Mage Knights, those miniature warriors with names like Gibbering Ghoul, Bone Grinder, Soul Stealer and Weresabertooth, were all the rage last year in elementary school. Though designed primarily for the adolescent male world of gaming enthusiasts, Mage Knights also cast their spell on the younger set.
"Make no little plans,” wrote 19th-century architect Daniel Burnham. “They have no magic to stir humanity’s blood and probably themselves will not be realized.”
Make big plans; aim high in hope and work, remembering that a noble, logical diagram once recorded will never die, but long after we are gone will be a living thing, asserting itself with ever-growing insistency.
When I was in Croatia this past May I went on a hunt for kulen, a specialty sausage found in a region of Northeast Croatia called Slavonia. You can’t buy kulen in any store, of course. To get it you’ve got to have friends in very high places—in backwater villages of Slavonia where people raise their own pigs and prepare kulen according to recipes passed on in families for generations.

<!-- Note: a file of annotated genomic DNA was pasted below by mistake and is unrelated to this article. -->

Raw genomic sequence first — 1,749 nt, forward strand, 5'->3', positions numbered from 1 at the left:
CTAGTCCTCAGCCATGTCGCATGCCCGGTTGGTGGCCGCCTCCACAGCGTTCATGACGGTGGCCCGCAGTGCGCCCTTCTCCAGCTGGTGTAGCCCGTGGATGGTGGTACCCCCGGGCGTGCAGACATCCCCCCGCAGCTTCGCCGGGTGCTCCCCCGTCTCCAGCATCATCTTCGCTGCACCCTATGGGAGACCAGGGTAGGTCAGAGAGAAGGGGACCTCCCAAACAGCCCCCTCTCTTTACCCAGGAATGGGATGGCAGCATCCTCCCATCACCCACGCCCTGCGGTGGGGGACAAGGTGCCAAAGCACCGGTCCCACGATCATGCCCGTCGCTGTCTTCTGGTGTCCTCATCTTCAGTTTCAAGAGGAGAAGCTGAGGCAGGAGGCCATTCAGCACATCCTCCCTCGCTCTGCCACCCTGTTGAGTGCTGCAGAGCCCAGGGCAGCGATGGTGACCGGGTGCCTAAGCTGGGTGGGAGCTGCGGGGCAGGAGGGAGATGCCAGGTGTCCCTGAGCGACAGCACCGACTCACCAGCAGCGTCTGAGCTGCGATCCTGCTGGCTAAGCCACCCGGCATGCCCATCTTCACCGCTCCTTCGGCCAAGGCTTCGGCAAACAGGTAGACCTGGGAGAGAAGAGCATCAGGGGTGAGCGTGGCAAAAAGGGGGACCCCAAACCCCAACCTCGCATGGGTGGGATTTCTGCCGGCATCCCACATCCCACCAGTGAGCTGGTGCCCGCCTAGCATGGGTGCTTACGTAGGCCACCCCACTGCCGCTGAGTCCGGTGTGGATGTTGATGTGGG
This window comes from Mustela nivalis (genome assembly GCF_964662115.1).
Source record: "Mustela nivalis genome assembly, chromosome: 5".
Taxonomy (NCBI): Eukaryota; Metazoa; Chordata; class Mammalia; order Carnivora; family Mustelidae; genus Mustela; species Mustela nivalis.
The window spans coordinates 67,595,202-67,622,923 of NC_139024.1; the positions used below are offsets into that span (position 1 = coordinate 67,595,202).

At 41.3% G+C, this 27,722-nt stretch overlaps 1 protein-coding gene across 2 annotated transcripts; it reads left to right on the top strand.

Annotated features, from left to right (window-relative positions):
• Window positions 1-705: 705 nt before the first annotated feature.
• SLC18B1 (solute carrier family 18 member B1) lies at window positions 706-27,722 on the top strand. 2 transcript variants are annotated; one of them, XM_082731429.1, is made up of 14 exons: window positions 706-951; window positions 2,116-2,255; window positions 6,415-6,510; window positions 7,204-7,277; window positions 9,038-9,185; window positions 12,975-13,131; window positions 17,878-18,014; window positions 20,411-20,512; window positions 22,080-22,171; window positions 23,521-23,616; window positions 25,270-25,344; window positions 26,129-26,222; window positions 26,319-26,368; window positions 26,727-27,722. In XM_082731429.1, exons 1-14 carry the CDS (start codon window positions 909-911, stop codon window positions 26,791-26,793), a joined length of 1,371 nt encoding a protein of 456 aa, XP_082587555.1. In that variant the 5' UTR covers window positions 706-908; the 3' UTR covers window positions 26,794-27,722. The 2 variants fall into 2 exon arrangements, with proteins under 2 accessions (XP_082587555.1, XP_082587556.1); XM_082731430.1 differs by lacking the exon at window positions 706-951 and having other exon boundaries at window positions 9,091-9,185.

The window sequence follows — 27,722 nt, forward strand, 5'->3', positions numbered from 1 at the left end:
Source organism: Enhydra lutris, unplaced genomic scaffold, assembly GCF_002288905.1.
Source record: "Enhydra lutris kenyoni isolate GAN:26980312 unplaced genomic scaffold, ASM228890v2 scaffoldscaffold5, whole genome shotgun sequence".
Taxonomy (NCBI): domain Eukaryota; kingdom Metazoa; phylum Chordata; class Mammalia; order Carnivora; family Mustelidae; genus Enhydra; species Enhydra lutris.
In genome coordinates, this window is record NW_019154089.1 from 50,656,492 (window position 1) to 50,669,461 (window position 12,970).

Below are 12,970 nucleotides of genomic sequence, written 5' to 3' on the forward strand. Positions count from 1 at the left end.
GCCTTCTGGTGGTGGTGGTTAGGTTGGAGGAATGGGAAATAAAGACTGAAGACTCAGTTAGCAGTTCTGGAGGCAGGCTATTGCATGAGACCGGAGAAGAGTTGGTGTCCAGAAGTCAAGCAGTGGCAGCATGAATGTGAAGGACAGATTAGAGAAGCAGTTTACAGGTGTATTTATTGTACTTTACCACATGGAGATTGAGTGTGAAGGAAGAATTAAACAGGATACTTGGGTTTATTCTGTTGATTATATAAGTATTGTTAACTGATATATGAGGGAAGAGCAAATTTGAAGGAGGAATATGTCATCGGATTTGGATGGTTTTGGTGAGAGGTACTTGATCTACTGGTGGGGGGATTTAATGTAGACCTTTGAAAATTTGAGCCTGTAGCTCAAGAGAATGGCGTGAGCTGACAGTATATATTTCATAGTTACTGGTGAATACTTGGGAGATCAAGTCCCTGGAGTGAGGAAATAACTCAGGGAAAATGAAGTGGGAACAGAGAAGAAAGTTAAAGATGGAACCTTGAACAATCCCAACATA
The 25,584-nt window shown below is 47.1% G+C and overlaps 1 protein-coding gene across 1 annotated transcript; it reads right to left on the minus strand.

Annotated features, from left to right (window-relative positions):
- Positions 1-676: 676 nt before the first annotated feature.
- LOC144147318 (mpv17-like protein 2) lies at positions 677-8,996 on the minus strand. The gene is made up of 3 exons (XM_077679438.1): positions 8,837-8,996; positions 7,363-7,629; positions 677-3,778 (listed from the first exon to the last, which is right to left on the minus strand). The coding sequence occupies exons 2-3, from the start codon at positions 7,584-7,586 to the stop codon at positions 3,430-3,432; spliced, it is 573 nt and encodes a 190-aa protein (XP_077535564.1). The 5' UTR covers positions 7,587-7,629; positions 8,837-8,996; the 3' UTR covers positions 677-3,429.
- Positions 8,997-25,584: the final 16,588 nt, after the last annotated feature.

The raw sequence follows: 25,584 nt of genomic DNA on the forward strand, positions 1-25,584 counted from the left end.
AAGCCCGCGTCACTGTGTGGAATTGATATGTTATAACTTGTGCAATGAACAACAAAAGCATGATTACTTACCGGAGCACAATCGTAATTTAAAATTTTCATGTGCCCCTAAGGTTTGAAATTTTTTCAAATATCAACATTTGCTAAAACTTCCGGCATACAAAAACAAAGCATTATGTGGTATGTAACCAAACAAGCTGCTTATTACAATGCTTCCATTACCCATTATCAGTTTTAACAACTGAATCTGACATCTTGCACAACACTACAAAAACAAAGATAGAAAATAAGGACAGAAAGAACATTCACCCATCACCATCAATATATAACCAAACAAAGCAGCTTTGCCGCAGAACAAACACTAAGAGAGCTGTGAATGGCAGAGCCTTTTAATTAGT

I write this near the end of a doctor of ministry class at Columbia Seminary, where 16 pastors are exploring virtues for preaching. We are exploring virtues instead of skills because most of us recognize that scholarly exegesis, narrative flair and good eye contact have gotten us about as far as they will.
Josephine Finda Sellu, a nurse supervisor, is on the front line of the fight against Ebola in Sierra Leone. She lost 15 of her nurses in rapid succession. As other workers left the hospital, her family begged her to quit her job. Some of her colleagues have been abandoned by their families due to fear of the disease. Usually a tower of strength, Sellu cries when she talks about the nurses she’s lost to the disease. She sometimes wishes she had become a secretary instead, but she sees her job as a healer as a calling from God (New York Times, August 23).